Fund Times: Fidelity Loses Up-and-Coming Star
Plus, news on USAA, Scudder, and more.
More Manager Shuffling at Fidelity
Manager William Eigen has left Fidelity. We view his departure as a big loss to the Boston-based firm. Although Eigen did not have an especially long record managing his funds, he drove his largest charge, Fidelity Strategic Income (FSICX), to a top-quartile return relative to its peers over the past three years. Eigen realized this success by deftly maneuvering the portfolio among assets such as high-yield bonds and emerging-markets debt. He also delivered strong results at Fidelity Strategic Dividend & Income (FSDIX) and Fidelity Four-in-One Index (FFNOX).
Derek Young and Christopher Sharpe have been named to replace Eigen as new comanagers. Young joined Fidelity in 1996 and manages similar strategic-income funds in Canada, but he doesn't have a public record running funds in the United States. Sharpe joined Fidelity in 2002 and has comanaged the variable annuity versions of Fidelity's Freedom Fund lineup and the Fidelity Arizona College Savings Plan since April and June 2005, respectively.
One Less Fund for Marsico to Subadvise
Marsico Capital Management, LLC is no longer the subadvisor to USAA First Start Growth (UFSGX). The fund is geared toward young investors, which means it requires added communication and is restricted from some investments. (For example, it cannot buy "sin stocks.") Since manager Tom Marsico started managing it in June 2002, the fund has kept up with most of its large-growth peers, but it has done so with less volatility than its typical rival. A spokesperson from USAA said that the fund needed a greater level of support and the investment restrictions sometimes impeded Marsico's stock-picking style. That said, Marsico signed a new four-year contract with USAA for USAA Growth (USAAX) and Aggressive Growth (USAUX).
In Marsico's place, USAA hired Loomis, Sayles & Company, L.P. to run First Star Growth (UFSGX). USAA said the board was drawn to the investment performance of Loomis Sayles in managing portions of the USAA Growth fund and USAA Growth and Tax Strategy (USBLX) and the reasonable fees Loomis Sayles will accept for these services (0.20% of the daily net assets in the fund). Shareholders should note that although the fund will still invest in large-growth stocks, the two advisors have different management styles. Therefore, in the short run, the fund may experience greater-than-average turnover while new management tweaks the portfolio to fit its tastes. While we do not discount the abilities that the Loomis Sayles crew can bring to the fund, Marsico set a high standard.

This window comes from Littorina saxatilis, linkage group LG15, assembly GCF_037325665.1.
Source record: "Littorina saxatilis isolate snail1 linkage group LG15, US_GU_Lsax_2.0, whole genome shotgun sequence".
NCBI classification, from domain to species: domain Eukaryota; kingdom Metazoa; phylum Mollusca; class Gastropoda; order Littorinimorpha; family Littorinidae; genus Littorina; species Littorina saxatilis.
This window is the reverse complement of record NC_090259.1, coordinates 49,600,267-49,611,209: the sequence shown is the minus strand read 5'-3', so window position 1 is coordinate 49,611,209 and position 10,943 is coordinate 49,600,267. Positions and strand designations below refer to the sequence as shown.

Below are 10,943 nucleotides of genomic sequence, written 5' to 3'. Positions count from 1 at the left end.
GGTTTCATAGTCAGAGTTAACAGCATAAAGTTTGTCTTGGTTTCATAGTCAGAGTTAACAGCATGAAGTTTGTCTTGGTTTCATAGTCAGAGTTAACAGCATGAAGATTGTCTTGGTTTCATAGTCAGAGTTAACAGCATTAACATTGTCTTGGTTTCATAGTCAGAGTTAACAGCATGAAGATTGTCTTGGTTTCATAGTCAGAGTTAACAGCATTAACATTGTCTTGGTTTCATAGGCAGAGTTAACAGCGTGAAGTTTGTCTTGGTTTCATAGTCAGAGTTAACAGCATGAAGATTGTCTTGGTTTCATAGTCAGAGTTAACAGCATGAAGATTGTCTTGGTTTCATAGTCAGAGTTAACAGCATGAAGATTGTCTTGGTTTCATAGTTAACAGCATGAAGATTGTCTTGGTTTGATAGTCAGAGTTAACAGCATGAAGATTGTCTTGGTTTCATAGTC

The SEC Gets Tough on Utah
The Securities and Exchange Commission announced in a recent press release its first case against a college-savings 529 plan. The Commission filed a cease-and-desist order against the Utah Educational Savings Plan (UESP) for false statements and for omitting errors in its accounting system for investor transactions. Specifically, UESP's former director, Dale Hatch, found that the system failed to properly allocate investor gains and losses to their accounts. However, UESP also found that Hatch was stealing from the unallocated monies. (Specifically, $505,976 of participant unallocated funds went to his own UESP account and another $85,000 went to his personal bank account.) Unfortunately, UESP claimed that the problem was "administrative" and falsely stated that investors had not been harmed.
Morningstar has covered 529 plans for several years now. For more information about various plans and their respective benefits or downfalls, click here.
The National Association of Securities Dealers recently fined Morgan Stanley DW, Inc. $1.5 million and ordered the firm to pay another $4.6 million in restitution to more than 3,500 customers who have brokerage accounts with the firm. The NASD found that Morgan Stanley did not establish an adequate system to inform customers when low trading and/or low asset account levels kicked in, thereby incurring excessive fees in their fee-based accounts.
Deutsche Investment Management, parent of Scudder Mutual Funds, is merging the closed-end fund Scudder New Asia (SAF) into Scudder Emerging Markets (SEKAX). New Asia investors who expected a strategy with a focus on equities in developed Asian countries will join a fund that has a broader emerging-markets mandate and that has only average performance in the sector. However, the management team is the same, with Tara Kenney, Oliver Kratz, and Terrence Gray as comanagers. As we would expect, the merged fund's expense ratios will shrink to 1.55%, which is well below the typical rival in the diversified emerging-markets category.
American Century Investments announced several management changes to its foreign-fund offerings. Trevor Gurwich will no longer manage American Century Global Growth (TWGGX) and will leave it in the hands of comanager Matthew Hudson, who has worked on the fund since 2002. Instead, Gurwich will join Federico Laffan as comanager of American Century International Opportunities (AIOIX), which has suffered since the departure of founding comanager Lynette Schroeder earlier in 2005. Further, Raymond Kong is leaving American Century Emerging Markets (TWMIX) to comanager Michael Donnelly, who has been on the fund since 1997. We expect a new comanager will be added to both the Global Growth and Emerging Markets funds, as American Century generally favors a dual managerial style.
Dieter Bardy does not own (actual or beneficial) shares in any of the securities mentioned above. Find out about Morningstar’s editorial policies.